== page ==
O'Kelley's present lawyer argues that the trial attorney's representation of O'Kelley was inadequate because, after some evidence had been introduced that O'Kelley had a shotgun in his possession at the time of his arrest, tending to prove that he had it in his possession at the time of the robbery, the attorney did not put Williams on the stand to give testimony which, if believed, would have contradicted that evidence. Williams had testified in the previous case; therefore, presentation of such testimony (dealing with possession of the shotgun) in the instant case would have been compellable. However, offering such evidence would not only have been contrary to the desire of all the defendants, including O'Kelley, it would have placed both O'Kelley and Williams at the scene of another robbery committed by the other three co-defendants a few hours earlier on the same night. It is hard to believe that a lawyer representing O'Kelley alone would have attempted to offer such proof, which would almost certainly have backfired on O'Kelley, whether or not Williams answered any questions put to him on this point. Possession of a weapon was not a necessary element of the charge of robbery for which O'Kelley was convicted. For an attorney representing O'Kelley alone to have introduced that evidence would probably have resulted in placing O'Kelley at the scene of another crime with the same people earlier in the same night, and probably would have caused counsel for the other defendants to emphasize O'Kelley's part in that night's activities. It would not have exculpated O'Kelley from participation in the crime for which he was standing trial. Nevertheless, the point should have been raised at the sentencing hearing, and the decision of the district court gives a separate attorney for O'Kelley the opportunity to do so at the new sentencing hearing. We agree with the conclusion of the district judge that there was no inadequacy in the trial attorney's representation of O'Kelley which would justify our requiring a new trial.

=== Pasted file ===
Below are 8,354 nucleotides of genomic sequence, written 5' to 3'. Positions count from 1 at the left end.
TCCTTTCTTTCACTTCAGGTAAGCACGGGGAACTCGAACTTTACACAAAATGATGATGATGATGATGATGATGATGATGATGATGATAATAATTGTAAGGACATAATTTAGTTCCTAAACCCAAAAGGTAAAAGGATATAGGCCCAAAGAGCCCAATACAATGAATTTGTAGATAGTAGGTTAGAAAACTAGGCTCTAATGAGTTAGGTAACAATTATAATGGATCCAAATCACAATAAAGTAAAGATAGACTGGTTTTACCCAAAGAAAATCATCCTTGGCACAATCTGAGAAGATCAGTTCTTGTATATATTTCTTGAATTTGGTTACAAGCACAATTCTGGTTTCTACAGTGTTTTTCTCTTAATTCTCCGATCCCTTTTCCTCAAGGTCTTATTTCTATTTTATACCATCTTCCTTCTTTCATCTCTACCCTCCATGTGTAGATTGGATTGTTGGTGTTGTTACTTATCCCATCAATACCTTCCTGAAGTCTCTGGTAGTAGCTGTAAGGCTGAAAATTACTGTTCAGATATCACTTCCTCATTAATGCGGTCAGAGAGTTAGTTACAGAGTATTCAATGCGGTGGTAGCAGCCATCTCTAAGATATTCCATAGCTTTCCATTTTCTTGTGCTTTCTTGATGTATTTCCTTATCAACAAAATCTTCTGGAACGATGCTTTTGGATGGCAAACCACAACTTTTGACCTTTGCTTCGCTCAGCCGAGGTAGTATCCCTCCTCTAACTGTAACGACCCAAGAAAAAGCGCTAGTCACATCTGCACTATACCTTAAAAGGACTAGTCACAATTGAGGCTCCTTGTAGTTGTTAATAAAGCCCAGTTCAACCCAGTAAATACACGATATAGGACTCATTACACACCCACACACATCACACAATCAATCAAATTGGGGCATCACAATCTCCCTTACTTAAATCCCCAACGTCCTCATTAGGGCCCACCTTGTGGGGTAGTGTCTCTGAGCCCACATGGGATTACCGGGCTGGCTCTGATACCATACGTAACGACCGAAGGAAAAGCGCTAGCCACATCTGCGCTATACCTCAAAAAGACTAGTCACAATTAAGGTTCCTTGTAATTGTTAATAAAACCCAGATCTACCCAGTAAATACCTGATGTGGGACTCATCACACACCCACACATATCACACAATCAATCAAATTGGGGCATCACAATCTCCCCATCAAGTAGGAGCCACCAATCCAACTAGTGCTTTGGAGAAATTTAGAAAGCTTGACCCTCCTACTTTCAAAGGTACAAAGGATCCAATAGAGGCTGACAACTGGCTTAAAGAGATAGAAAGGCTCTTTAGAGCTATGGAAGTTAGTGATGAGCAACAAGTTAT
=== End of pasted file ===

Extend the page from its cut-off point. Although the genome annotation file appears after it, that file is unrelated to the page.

The district judge properly concluded that the evidence that O'Kelley had such a weapon may have affected the length of his sentence. We agree that a separate attorney for O'Kelley should be allowed to present evidence as well as argument on this point at the new hearing on sentencing in the state court.

We also agree with the district judge that O'Kelley was not denied a fair trial for any of the other reasons raised by his counsel on appeal. The decision of the district court is


WINTER, Circuit Judge, concurring and dissenting:

The principal question we must decide is whether James Franklin O'Kelley, III was denied effective assistance of counsel by reason of the fact that, when he was convicted of armed robbery, his court-appointed lawyer was also appointed to represent a codefendant with divergent and conflicting interests. The majority holds that he was not. From the majority's resolution of this question, I respectfully dissent. I agree with the majority, however, that the other grounds advanced by O'Kelley for issuance of a federal writ of habeas corpus are lacking in merit.